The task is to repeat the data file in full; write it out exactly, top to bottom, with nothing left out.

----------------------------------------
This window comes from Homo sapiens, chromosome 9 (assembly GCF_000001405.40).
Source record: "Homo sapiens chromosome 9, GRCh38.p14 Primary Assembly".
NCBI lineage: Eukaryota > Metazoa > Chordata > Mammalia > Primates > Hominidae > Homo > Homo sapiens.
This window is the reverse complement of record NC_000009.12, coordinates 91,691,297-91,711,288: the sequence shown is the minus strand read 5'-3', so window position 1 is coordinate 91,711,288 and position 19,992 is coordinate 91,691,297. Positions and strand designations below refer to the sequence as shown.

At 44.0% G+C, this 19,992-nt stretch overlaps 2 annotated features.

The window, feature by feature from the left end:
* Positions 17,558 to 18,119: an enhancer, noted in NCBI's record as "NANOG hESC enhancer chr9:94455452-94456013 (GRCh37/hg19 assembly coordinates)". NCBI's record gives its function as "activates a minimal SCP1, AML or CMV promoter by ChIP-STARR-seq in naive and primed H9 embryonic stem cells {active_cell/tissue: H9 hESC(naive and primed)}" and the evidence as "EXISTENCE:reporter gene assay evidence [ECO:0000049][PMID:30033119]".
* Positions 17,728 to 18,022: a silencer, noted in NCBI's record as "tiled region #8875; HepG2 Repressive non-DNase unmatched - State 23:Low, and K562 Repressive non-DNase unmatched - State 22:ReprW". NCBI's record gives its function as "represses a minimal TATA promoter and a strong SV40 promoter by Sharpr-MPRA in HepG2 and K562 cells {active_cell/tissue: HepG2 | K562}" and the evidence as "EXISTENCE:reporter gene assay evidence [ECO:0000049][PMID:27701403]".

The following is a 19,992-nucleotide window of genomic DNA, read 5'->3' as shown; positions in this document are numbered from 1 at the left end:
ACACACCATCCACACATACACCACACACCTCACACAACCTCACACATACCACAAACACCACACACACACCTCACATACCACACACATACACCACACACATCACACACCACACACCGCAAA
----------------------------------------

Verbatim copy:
This window comes from Homo sapiens, chromosome 9 (assembly GCF_000001405.40).
Source record: "Homo sapiens chromosome 9, GRCh38.p14 Primary Assembly".
NCBI lineage: Eukaryota > Metazoa > Chordata > Mammalia > Primates > Hominidae > Homo > Homo sapiens.
This window is the reverse complement of record NC_000009.12, coordinates 91,691,297-91,711,288: the sequence shown is the minus strand read 5'-3', so window position 1 is coordinate 91,711,288 and position 19,992 is coordinate 91,691,297. Positions and strand designations below refer to the sequence as shown.

At 44.0% G+C, this 19,992-nt stretch overlaps 2 annotated features.

The window, feature by feature from the left end:
* Positions 17,558 to 18,119: an enhancer, noted in NCBI's record as "NANOG hESC enhancer chr9:94455452-94456013 (GRCh37/hg19 assembly coordinates)". NCBI's record gives its function as "activates a minimal SCP1, AML or CMV promoter by ChIP-STARR-seq in naive and primed H9 embryonic stem cells {active_cell/tissue: H9 hESC(naive and primed)}" and the evidence as "EXISTENCE:reporter gene assay evidence [ECO:0000049][PMID:30033119]".
* Positions 17,728 to 18,022: a silencer, noted in NCBI's record as "tiled region #8875; HepG2 Repressive non-DNase unmatched - State 23:Low, and K562 Repressive non-DNase unmatched - State 22:ReprW". NCBI's record gives its function as "represses a minimal TATA promoter and a strong SV40 promoter by Sharpr-MPRA in HepG2 and K562 cells {active_cell/tissue: HepG2 | K562}" and the evidence as "EXISTENCE:reporter gene assay evidence [ECO:0000049][PMID:27701403]".

The following is a 19,992-nucleotide window of genomic DNA, read 5'->3' as shown; positions in this document are numbered from 1 at the left end:
ACACACCATCCACACATACACCACACACCTCACACAACCTCACACATACCACAAACACCACACACACACCTCACATACCACACACATACACCACACACATCACACACCACACACCGCAAA